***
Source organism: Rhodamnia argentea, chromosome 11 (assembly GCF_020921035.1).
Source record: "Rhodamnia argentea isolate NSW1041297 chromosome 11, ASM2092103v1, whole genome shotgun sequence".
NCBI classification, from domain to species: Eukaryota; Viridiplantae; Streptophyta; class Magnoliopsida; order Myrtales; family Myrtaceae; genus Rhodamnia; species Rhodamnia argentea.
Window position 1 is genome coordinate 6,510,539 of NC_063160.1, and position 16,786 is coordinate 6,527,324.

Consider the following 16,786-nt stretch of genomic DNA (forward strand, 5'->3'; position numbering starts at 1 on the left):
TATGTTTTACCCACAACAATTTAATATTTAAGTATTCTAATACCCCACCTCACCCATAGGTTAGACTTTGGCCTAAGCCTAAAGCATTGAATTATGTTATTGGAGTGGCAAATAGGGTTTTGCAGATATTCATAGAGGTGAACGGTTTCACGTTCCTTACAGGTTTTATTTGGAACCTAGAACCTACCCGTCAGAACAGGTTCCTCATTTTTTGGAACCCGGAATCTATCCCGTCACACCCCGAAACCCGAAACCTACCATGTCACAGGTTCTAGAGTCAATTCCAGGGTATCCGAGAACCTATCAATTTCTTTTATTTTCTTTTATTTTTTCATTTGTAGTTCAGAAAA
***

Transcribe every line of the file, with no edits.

Source organism: Rhodamnia argentea, chromosome 11 (assembly GCF_020921035.1).
Source record: "Rhodamnia argentea isolate NSW1041297 chromosome 11, ASM2092103v1, whole genome shotgun sequence".
NCBI classification, from domain to species: Eukaryota; Viridiplantae; Streptophyta; class Magnoliopsida; order Myrtales; family Myrtaceae; genus Rhodamnia; species Rhodamnia argentea.
Window position 1 is genome coordinate 6,510,539 of NC_063160.1, and position 16,786 is coordinate 6,527,324.

Consider the following 16,786-nt stretch of genomic DNA (forward strand, 5'->3'; position numbering starts at 1 on the left):
TATGTTTTACCCACAACAATTTAATATTTAAGTATTCTAATACCCCACCTCACCCATAGGTTAGACTTTGGCCTAAGCCTAAAGCATTGAATTATGTTATTGGAGTGGCAAATAGGGTTTTGCAGATATTCATAGAGGTGAACGGTTTCACGTTCCTTACAGGTTTTATTTGGAACCTAGAACCTACCCGTCAGAACAGGTTCCTCATTTTTTGGAACCCGGAATCTATCCCGTCACACCCCGAAACCCGAAACCTACCATGTCACAGGTTCTAGAGTCAATTCCAGGGTATCCGAGAACCTATCAATTTCTTTTATTTTCTTTTATTTTTTCATTTGTAGTTCAGAAAA